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This perennial forb/herb is native to the United States. The flowers and yellow tomato-like fruits are attractive, but the stems and leaves are well armed with prickles and the plant is very difficult to pull up.
It is found in disturbed areas from farm fields to lawns. This one was photographed growing in an open area on a road adjacent to a beaver pond at Silver Bluff Audubon Center.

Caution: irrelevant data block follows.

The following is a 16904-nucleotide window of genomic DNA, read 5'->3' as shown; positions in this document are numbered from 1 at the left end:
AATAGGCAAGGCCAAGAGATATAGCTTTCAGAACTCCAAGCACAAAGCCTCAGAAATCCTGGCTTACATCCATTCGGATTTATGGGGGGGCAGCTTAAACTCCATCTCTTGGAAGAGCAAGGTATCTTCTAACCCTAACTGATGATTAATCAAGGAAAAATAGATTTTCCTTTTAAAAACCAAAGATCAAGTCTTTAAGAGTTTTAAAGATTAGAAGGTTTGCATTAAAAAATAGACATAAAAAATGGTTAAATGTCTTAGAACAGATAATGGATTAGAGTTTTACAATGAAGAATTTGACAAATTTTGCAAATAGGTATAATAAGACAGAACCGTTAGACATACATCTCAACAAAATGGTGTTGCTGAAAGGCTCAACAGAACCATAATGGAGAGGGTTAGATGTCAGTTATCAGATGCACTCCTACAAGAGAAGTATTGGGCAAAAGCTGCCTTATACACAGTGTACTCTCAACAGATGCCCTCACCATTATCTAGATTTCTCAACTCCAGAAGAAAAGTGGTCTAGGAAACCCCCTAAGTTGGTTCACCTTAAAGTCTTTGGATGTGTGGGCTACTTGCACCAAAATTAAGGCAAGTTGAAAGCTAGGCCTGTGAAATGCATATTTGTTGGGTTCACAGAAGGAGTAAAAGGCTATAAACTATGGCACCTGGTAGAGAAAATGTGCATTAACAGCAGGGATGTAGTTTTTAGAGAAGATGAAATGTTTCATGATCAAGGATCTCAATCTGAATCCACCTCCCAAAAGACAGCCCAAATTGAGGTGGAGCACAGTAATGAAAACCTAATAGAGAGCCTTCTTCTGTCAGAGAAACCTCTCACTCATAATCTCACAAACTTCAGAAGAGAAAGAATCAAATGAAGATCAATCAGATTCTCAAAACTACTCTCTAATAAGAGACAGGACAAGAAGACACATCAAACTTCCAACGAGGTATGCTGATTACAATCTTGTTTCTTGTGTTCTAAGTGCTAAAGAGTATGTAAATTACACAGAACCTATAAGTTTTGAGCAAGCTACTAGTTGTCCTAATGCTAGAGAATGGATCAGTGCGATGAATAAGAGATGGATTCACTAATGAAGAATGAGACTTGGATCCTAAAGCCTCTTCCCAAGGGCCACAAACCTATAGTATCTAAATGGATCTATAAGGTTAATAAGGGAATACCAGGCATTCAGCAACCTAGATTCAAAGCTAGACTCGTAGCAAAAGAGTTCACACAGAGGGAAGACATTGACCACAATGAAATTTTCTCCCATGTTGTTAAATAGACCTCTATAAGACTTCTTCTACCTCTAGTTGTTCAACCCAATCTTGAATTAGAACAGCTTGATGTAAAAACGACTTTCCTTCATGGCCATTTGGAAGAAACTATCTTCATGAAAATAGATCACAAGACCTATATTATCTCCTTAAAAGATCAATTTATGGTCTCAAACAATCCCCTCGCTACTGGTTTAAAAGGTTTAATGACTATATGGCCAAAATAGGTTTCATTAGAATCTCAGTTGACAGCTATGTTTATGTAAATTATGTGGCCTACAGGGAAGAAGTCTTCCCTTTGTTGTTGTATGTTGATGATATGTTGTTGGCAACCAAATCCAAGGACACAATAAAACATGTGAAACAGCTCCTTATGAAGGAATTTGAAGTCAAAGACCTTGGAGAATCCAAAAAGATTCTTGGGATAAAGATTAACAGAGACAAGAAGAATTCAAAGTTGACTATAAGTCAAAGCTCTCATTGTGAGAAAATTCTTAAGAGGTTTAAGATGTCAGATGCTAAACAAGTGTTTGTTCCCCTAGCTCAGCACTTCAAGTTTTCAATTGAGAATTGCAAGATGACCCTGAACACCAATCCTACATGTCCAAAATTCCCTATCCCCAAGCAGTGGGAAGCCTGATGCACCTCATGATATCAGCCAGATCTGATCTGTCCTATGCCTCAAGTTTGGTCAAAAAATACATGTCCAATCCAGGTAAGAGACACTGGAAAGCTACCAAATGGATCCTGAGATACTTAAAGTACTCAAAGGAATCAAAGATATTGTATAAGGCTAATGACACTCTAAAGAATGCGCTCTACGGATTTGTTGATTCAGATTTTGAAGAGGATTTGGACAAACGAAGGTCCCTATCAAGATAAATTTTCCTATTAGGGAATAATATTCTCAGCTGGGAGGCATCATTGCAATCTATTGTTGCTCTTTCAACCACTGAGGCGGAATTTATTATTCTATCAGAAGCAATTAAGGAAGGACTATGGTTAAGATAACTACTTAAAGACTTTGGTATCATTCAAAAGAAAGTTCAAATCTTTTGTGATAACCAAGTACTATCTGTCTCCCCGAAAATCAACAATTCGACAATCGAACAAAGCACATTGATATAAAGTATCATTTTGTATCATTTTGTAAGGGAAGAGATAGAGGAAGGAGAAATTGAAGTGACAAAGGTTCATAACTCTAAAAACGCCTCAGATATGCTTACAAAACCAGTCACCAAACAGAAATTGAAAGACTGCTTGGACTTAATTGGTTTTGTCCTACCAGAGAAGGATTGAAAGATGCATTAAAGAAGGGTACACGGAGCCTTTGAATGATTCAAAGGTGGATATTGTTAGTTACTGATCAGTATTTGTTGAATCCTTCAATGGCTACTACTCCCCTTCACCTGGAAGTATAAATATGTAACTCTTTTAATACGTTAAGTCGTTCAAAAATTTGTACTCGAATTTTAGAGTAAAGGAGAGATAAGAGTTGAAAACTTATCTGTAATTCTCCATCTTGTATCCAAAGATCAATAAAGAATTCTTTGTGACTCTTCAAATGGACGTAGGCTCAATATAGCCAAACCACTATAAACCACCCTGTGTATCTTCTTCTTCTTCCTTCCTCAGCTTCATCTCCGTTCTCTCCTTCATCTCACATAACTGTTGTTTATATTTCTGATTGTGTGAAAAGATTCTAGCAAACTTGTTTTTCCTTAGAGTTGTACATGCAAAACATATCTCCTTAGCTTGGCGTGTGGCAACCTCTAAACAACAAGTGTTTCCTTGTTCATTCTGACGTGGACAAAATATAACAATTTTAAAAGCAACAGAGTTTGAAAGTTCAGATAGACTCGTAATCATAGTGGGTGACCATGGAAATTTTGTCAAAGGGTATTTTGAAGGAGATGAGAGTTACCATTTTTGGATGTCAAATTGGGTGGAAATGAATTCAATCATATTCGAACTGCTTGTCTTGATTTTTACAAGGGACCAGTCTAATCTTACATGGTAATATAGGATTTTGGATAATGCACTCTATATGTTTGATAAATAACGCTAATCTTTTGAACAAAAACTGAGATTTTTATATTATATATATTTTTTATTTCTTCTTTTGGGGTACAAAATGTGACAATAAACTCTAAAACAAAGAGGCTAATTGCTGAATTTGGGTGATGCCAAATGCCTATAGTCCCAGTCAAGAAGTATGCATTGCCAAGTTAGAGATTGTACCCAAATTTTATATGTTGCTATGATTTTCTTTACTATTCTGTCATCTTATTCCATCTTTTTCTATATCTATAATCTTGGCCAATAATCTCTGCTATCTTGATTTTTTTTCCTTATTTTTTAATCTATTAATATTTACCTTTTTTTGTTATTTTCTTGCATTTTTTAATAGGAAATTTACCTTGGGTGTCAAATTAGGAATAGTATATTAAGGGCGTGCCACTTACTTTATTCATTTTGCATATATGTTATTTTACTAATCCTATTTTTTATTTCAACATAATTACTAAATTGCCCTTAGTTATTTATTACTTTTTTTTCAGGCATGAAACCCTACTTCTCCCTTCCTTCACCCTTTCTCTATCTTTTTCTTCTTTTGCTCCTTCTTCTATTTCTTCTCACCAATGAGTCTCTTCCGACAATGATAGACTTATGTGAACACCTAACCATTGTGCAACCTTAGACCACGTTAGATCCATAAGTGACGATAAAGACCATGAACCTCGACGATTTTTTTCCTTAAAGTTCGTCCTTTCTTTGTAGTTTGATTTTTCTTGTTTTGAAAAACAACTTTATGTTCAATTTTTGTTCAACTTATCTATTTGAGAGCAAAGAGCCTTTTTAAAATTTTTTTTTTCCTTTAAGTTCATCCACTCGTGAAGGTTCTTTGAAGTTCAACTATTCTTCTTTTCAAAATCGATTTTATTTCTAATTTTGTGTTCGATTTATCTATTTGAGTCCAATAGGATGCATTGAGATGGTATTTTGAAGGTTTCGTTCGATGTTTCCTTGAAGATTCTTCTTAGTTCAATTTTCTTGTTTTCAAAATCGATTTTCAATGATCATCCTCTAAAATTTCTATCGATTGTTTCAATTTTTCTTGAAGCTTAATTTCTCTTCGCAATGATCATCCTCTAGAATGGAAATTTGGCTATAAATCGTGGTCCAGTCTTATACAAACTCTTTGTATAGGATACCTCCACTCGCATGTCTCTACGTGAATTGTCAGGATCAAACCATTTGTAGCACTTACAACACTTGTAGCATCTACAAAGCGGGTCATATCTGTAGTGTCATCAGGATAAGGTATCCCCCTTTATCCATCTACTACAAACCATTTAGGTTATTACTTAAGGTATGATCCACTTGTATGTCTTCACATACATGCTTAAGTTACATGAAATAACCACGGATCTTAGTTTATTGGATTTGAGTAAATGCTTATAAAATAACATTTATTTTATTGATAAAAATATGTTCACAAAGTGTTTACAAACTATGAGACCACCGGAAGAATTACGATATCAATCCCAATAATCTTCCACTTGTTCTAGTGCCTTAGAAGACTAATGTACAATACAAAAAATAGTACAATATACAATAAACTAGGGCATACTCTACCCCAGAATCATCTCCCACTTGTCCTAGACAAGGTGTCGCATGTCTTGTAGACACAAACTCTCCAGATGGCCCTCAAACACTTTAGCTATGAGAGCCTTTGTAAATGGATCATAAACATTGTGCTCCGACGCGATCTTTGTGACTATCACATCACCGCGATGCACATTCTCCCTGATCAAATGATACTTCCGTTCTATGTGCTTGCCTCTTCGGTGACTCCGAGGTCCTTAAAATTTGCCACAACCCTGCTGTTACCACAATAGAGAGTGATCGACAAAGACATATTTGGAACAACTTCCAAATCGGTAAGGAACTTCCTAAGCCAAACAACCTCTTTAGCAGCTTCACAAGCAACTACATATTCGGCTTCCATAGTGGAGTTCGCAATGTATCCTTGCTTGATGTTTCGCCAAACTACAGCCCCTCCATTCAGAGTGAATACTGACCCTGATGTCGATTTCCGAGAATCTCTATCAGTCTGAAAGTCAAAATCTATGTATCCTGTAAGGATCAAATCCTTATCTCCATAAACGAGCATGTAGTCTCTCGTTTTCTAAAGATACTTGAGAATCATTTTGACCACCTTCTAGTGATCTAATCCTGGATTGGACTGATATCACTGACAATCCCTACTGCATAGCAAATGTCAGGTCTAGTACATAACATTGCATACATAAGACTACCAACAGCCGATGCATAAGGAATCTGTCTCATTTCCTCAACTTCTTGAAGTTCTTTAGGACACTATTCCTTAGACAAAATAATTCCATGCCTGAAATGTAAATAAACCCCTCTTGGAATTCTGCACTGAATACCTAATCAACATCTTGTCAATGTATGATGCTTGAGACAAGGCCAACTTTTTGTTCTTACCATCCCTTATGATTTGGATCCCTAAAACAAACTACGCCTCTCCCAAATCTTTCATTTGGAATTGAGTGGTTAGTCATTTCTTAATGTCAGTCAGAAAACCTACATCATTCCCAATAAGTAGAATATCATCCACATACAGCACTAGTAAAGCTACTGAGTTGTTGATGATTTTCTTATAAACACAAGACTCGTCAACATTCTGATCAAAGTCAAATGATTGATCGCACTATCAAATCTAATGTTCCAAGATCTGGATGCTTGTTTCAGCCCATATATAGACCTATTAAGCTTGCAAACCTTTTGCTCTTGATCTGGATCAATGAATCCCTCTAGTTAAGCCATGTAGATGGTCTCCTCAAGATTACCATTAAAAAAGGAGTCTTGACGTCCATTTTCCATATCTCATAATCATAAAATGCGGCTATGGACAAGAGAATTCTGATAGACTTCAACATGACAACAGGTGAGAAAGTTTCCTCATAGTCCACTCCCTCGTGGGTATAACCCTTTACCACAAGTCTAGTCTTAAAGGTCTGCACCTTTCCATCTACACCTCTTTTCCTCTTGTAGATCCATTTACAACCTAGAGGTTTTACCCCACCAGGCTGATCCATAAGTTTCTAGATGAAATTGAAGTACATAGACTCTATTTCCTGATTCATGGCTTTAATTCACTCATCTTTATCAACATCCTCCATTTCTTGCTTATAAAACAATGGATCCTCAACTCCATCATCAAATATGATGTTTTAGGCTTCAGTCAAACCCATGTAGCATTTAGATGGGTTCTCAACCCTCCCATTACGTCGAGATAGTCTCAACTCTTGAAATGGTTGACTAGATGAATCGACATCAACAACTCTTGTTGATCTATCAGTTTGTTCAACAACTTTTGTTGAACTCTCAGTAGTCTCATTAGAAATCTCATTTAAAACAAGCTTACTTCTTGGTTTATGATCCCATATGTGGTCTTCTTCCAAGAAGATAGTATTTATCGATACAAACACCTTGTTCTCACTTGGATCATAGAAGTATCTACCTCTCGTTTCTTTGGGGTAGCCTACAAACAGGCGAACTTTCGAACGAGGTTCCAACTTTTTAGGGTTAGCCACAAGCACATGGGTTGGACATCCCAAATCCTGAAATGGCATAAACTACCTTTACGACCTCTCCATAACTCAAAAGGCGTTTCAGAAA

It is not a true nettle, but a member of the Solanaceae, or nightshade family. Other common names include radical weed, sand brier or briar, bull nettle, tread-softly, apple of Sodom, devil's tomato and wild tomato. All parts of the plant are poisonous to varying degrees due to the presence of solanine which is a toxic alkaloid and one of the plant's natural defenses. While ingesting any part of the plant can cause fever, headache, scratchy throat, nausea, vomiting, and diarrhea, ingesting the fruit can cause abdominal pain, circulatory and respiratory depression, or even death.